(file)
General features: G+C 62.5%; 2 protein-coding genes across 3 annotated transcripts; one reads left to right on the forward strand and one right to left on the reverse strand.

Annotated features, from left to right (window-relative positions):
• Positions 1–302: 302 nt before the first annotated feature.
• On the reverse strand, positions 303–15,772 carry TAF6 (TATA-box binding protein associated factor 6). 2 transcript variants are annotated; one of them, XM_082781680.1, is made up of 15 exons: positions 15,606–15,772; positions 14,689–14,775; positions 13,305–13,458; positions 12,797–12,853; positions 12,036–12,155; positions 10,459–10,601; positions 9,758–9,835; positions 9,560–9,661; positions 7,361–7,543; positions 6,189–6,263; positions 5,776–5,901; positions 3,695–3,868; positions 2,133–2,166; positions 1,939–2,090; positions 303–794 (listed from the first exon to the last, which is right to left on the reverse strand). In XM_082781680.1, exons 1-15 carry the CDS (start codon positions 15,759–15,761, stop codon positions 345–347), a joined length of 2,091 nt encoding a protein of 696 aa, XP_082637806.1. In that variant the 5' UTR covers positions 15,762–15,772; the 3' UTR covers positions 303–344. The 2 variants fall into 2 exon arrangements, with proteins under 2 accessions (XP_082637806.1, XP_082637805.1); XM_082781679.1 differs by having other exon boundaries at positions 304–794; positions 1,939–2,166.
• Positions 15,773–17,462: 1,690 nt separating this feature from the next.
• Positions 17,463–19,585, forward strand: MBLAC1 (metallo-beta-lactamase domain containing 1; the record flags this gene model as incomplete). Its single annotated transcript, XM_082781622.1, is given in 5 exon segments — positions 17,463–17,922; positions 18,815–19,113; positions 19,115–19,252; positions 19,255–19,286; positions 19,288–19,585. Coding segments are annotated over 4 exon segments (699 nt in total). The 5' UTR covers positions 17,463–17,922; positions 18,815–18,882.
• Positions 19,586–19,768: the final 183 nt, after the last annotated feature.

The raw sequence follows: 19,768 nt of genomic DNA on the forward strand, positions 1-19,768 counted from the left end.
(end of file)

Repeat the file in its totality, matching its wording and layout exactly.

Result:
General features: G+C 62.5%; 2 protein-coding genes across 3 annotated transcripts; one reads left to right on the forward strand and one right to left on the reverse strand.

Annotated features, from left to right (window-relative positions):
• Positions 1–302: 302 nt before the first annotated feature.
• On the reverse strand, positions 303–15,772 carry TAF6 (TATA-box binding protein associated factor 6). 2 transcript variants are annotated; one of them, XM_082781680.1, is made up of 15 exons: positions 15,606–15,772; positions 14,689–14,775; positions 13,305–13,458; positions 12,797–12,853; positions 12,036–12,155; positions 10,459–10,601; positions 9,758–9,835; positions 9,560–9,661; positions 7,361–7,543; positions 6,189–6,263; positions 5,776–5,901; positions 3,695–3,868; positions 2,133–2,166; positions 1,939–2,090; positions 303–794 (listed from the first exon to the last, which is right to left on the reverse strand). In XM_082781680.1, exons 1-15 carry the CDS (start codon positions 15,759–15,761, stop codon positions 345–347), a joined length of 2,091 nt encoding a protein of 696 aa, XP_082637806.1. In that variant the 5' UTR covers positions 15,762–15,772; the 3' UTR covers positions 303–344. The 2 variants fall into 2 exon arrangements, with proteins under 2 accessions (XP_082637806.1, XP_082637805.1); XM_082781679.1 differs by having other exon boundaries at positions 304–794; positions 1,939–2,166.
• Positions 15,773–17,462: 1,690 nt separating this feature from the next.
• Positions 17,463–19,585, forward strand: MBLAC1 (metallo-beta-lactamase domain containing 1; the record flags this gene model as incomplete). Its single annotated transcript, XM_082781622.1, is given in 5 exon segments — positions 17,463–17,922; positions 18,815–19,113; positions 19,115–19,252; positions 19,255–19,286; positions 19,288–19,585. Coding segments are annotated over 4 exon segments (699 nt in total). The 5' UTR covers positions 17,463–17,922; positions 18,815–18,882.
• Positions 19,586–19,768: the final 183 nt, after the last annotated feature.

The raw sequence follows: 19,768 nt of genomic DNA on the forward strand, positions 1-19,768 counted from the left end.